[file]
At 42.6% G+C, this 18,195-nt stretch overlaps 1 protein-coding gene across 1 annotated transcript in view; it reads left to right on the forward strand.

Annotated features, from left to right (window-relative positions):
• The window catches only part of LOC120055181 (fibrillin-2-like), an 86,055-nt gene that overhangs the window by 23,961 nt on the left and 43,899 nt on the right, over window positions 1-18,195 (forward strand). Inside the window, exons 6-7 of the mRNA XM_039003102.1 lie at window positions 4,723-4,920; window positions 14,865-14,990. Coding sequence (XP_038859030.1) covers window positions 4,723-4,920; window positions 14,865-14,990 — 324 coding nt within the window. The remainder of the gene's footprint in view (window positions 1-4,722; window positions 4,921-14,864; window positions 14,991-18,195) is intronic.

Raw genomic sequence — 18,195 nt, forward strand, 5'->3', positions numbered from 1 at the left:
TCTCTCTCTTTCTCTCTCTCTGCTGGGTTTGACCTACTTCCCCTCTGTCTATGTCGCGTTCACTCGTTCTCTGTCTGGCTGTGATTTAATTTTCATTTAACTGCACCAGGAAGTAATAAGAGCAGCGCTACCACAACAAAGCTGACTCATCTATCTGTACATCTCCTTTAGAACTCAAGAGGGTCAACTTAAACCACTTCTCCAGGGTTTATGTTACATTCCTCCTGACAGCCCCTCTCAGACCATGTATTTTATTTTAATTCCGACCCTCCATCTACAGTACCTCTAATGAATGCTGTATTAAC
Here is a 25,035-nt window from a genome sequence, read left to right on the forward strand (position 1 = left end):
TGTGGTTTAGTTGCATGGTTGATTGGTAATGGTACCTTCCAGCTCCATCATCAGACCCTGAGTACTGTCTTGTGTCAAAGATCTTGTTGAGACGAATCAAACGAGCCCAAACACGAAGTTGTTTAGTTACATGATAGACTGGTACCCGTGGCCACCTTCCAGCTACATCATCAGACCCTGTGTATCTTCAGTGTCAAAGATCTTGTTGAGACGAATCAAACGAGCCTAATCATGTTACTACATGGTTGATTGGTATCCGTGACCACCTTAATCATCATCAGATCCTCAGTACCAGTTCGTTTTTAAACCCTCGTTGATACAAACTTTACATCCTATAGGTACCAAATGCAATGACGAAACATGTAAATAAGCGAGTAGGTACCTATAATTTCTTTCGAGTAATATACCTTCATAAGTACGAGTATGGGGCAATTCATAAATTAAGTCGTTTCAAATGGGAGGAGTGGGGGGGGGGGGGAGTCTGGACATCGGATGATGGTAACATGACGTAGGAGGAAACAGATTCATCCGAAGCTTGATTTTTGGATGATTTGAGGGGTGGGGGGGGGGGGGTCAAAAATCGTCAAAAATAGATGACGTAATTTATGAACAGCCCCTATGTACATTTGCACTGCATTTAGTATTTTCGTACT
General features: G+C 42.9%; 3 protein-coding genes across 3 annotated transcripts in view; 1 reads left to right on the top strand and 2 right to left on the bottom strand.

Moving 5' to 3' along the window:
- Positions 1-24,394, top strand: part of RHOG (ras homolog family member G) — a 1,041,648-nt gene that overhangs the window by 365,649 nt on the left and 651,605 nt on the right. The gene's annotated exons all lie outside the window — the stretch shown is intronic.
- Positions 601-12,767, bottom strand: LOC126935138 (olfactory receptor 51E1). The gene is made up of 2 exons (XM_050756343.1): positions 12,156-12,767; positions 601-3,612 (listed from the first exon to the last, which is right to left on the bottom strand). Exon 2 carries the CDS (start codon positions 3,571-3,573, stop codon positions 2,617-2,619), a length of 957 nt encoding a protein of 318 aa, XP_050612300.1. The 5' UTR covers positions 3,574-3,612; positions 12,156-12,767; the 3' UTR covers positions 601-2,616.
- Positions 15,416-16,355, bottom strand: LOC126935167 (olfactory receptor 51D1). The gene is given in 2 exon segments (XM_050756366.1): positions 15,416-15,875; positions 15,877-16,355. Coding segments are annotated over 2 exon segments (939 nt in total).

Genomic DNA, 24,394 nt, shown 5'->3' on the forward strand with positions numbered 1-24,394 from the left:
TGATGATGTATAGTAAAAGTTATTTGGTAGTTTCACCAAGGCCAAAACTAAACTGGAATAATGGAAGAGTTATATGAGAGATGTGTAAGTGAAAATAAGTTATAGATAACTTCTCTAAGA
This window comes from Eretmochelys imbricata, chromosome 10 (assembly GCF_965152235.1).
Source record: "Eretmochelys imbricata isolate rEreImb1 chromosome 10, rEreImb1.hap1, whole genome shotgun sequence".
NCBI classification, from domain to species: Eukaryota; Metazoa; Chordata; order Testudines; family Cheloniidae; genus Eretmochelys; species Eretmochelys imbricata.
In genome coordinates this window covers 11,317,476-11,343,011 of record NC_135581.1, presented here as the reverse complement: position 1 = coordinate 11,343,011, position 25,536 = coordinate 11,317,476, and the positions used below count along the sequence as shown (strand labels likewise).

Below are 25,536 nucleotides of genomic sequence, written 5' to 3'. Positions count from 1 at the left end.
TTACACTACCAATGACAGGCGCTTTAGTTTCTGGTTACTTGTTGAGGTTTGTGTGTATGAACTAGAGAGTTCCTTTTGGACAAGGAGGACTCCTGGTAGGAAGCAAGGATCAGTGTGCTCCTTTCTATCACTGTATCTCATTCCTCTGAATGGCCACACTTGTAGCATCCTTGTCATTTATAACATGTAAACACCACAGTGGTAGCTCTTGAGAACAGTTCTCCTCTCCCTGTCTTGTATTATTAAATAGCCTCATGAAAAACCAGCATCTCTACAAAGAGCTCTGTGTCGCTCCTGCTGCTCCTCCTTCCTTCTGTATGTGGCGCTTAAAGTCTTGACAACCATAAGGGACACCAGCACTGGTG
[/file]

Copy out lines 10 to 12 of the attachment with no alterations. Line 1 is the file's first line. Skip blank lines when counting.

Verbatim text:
- Positions 1-24,394, top strand: part of RHOG (ras homolog family member G) — a 1,041,648-nt gene that overhangs the window by 365,649 nt on the left and 651,605 nt on the right. The gene's annotated exons all lie outside the window — the stretch shown is intronic.
- Positions 601-12,767, bottom strand: LOC126935138 (olfactory receptor 51E1). The gene is made up of 2 exons (XM_050756343.1): positions 12,156-12,767; positions 601-3,612 (listed from the first exon to the last, which is right to left on the bottom strand). Exon 2 carries the CDS (start codon positions 3,571-3,573, stop codon positions 2,617-2,619), a length of 957 nt encoding a protein of 318 aa, XP_050612300.1. The 5' UTR covers positions 3,574-3,612; positions 12,156-12,767; the 3' UTR covers positions 601-2,616.
- Positions 15,416-16,355, bottom strand: LOC126935167 (olfactory receptor 51D1). The gene is given in 2 exon segments (XM_050756366.1): positions 15,416-15,875; positions 15,877-16,355. Coding segments are annotated over 2 exon segments (939 nt in total).